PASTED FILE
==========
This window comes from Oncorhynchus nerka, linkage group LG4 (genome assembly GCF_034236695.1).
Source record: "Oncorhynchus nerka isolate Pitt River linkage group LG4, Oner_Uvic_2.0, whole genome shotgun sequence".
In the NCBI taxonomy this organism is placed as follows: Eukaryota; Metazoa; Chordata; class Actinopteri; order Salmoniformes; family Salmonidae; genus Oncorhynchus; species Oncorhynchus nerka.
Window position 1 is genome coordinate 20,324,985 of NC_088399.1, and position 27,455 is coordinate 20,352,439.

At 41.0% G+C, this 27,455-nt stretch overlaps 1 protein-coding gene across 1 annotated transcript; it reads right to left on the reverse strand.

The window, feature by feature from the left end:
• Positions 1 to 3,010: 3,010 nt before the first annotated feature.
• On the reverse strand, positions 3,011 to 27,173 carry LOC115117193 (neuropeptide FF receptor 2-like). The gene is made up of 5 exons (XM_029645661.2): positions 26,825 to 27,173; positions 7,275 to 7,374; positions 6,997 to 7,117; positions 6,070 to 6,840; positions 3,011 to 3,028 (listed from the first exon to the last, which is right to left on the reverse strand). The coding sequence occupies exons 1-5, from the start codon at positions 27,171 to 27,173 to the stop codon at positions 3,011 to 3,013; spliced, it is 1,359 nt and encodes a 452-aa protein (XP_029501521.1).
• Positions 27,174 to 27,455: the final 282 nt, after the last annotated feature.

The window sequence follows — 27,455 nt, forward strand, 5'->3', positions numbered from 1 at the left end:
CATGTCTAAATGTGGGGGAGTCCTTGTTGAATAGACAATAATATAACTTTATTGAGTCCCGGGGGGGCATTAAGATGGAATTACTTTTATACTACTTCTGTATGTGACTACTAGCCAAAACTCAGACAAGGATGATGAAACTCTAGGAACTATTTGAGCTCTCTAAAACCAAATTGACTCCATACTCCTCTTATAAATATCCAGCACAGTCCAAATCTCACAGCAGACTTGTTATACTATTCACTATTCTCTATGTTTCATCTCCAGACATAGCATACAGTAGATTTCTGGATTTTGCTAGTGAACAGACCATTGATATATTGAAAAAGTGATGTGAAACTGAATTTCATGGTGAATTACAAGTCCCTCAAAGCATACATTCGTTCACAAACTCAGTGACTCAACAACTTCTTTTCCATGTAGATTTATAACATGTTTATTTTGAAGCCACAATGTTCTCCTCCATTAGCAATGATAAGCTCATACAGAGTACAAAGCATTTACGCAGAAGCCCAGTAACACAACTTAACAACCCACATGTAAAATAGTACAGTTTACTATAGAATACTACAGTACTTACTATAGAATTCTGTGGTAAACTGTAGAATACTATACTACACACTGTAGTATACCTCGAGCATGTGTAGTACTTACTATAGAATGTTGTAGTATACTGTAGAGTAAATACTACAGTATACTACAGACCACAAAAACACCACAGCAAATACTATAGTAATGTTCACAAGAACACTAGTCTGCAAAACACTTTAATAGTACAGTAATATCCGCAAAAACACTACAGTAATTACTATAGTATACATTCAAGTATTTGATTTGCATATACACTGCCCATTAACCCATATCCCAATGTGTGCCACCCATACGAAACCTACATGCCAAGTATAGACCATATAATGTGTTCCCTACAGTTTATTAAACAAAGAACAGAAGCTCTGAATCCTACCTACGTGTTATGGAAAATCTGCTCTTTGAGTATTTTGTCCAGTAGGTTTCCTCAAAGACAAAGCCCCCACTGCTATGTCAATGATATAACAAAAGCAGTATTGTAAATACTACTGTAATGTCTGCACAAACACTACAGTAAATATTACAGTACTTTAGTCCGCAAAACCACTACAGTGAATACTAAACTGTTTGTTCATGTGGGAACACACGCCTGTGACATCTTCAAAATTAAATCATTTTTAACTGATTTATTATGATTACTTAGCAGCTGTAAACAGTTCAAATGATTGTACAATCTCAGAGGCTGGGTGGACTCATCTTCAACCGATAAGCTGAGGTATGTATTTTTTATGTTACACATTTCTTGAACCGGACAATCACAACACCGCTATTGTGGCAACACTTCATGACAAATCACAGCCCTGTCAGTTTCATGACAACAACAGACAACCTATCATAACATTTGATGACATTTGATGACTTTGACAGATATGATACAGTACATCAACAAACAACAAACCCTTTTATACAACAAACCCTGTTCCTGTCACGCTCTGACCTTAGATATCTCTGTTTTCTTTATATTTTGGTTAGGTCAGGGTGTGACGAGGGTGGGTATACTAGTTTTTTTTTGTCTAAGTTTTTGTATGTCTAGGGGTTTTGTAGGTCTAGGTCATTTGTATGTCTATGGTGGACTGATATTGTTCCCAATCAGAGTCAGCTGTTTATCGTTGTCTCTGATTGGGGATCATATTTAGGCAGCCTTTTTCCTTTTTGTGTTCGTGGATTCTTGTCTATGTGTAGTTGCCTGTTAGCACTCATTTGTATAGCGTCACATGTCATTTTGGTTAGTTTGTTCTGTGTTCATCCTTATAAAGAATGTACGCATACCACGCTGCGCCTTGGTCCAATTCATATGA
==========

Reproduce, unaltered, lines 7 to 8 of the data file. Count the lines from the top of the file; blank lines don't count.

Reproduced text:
• Positions 1 to 3,010: 3,010 nt before the first annotated feature.
• On the reverse strand, positions 3,011 to 27,173 carry LOC115117193 (neuropeptide FF receptor 2-like). The gene is made up of 5 exons (XM_029645661.2): positions 26,825 to 27,173; positions 7,275 to 7,374; positions 6,997 to 7,117; positions 6,070 to 6,840; positions 3,011 to 3,028 (listed from the first exon to the last, which is right to left on the reverse strand). The coding sequence occupies exons 1-5, from the start codon at positions 27,171 to 27,173 to the stop codon at positions 3,011 to 3,013; spliced, it is 1,359 nt and encodes a 452-aa protein (XP_029501521.1).